Around our house, movie nights have become a lot more complicated. Gone are the days when anything with talking animals or princesses was met with enthusiastic approval. Now, one kid likes ‘scary,’ and one doesn’t. One likes science fiction and fantasy, one doesn’t. One likes romantic comedies, and one doesn’t.
You get the picture.
The worst part about my kids’ maturing taste in entertainment (aside from their mutual love of Squid Game) is that I’m not ready to let go of the wholesomeness of family movie night; those precious moments when our phones were off and our feet were up, no distractions; when I knew I wasn’t going to have to answer questions about why that person got shot or what that lady was doing without her clothes on.
Such simpler times.
While I’m not a huge fan of princess stories (except for Tangled, #Rapunzelforever), there’s nothing funnier and sweeter to me than talking animals, and sharing childhood favourite animated movies with my kids has been one of my greatest joys of parenting. By watching classics like The Fox and the Hound, The Aristocats, Lady and the Tramp, and Rikki-Tikki-Tavi I was able to share details of my own childhood experiences with my daughters. I’d wax nostalgic about the first time I saw the film, my favourite parts, and how euphoric I felt when the VHS version came out and (gasp!) we could actually watch it again IN OUR VERY OWN LIVING ROOM.
Like I said, wholesome and sweet. Now it’s not only harder to find something everyone likes, but’s it’s also harder to find something I consider appropriate. I’m not opposed to having conversations with my kids about sex and violence, but I’ll be damned if I’ll sit through another program featuring clueless adults and vapid kid characters delivering sassy comebacks and sarcastic one-liners like it’s their job (which I guess it is). If I had a nickel for every time I asked (yelled) “Is anyone on this show actually nice to each other?” I’d be a rich woman.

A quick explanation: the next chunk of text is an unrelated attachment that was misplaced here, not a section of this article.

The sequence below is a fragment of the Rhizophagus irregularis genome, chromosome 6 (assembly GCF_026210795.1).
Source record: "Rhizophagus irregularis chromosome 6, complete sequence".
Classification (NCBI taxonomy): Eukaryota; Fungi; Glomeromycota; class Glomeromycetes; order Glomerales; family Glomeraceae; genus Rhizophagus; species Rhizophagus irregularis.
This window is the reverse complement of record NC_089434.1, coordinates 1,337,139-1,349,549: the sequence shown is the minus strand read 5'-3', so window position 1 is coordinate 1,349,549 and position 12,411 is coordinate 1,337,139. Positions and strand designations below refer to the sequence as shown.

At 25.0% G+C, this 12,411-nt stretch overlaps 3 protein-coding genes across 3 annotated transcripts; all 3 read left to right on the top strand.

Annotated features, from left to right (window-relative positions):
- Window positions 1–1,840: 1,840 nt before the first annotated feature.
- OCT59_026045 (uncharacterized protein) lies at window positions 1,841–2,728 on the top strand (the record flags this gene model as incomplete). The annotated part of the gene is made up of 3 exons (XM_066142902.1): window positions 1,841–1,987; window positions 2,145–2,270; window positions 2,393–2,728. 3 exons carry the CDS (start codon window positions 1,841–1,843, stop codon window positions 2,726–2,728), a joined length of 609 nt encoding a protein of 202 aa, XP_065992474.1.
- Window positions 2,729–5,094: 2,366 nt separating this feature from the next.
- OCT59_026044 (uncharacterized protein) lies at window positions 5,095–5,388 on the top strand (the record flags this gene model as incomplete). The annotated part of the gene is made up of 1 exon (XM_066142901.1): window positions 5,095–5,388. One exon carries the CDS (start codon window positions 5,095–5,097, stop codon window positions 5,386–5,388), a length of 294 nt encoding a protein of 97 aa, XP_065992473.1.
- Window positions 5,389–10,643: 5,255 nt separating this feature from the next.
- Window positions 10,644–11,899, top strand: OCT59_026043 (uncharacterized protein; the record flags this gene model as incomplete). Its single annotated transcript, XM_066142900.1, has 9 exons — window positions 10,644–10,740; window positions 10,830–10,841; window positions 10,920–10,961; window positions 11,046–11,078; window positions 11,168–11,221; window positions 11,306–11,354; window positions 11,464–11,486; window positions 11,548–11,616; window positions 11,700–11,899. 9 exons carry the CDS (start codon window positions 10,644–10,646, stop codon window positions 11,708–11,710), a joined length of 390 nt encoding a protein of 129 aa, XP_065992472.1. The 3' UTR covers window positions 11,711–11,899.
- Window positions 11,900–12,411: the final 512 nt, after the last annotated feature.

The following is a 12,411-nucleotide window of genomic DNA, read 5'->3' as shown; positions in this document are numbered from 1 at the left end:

I guess this is what it feels like to be old.
Speaking of old, I recently realized that many of my tween and pre-teen favourites don’t exactly hold up. Take Sixteen Candles and the blatantly racist treatment of the Asian character Long Duk Dong; or the part where Jake “gives” his blackout drunk girlfriend to Ted.
Or the similarly rapey storyline in Revenge of the Nerds, where one geek pretends to be a sorority girl’s boyfriend to have sex with her; or the scene in Teen Wolf where Michael J. Fox’s character insists he’s “a werewolf, not a fag” in order to placate his dickhead buddy Stiles.
You won’t get any of that nonsense from talking penguins or pigs that go shopping, I’ll tell you that right now.
My kids have already obliterated both my sanity and my bank account, they can’t have the talking animals and animated movies too. If they want to continue living under my roof they’re going to have to abide by my rules, which means cute cartoons every now and then. And in between, on the nights when I’m too tired to go full court press on The Secret Life of Pets, we’ll dive into shows like Atypical, Heartland, and The Amazing Race – ones we can all enjoy. Because ‘the most important thing’ isn’t being together. The most important thing is putting something on that won’t make mom crazy after her no-good, terrible, very bad day of cooking, scrubbing toilets, and peeling underwear out of jeans before they go into the wash.
So if you’re ready to enjoy some real entertainment with your kids, here are some of my our favourite animated movies:
- Ferdinand (2017)
- Zootopia (2016)
- Madagascar (2005)
- Rataouille (2007)
- Babe (1995)
- Kung-Fu Panda (2008)
- Ice Age (2002)
- Coco (2017)
- The Croods (2013)
- Shrek (2001)
- Flushed Away (2006)
- The Good Dinosaur (2015)
- Hoodwinked (2005)
- Charlotte’s Web (2006)
- Storks (2016)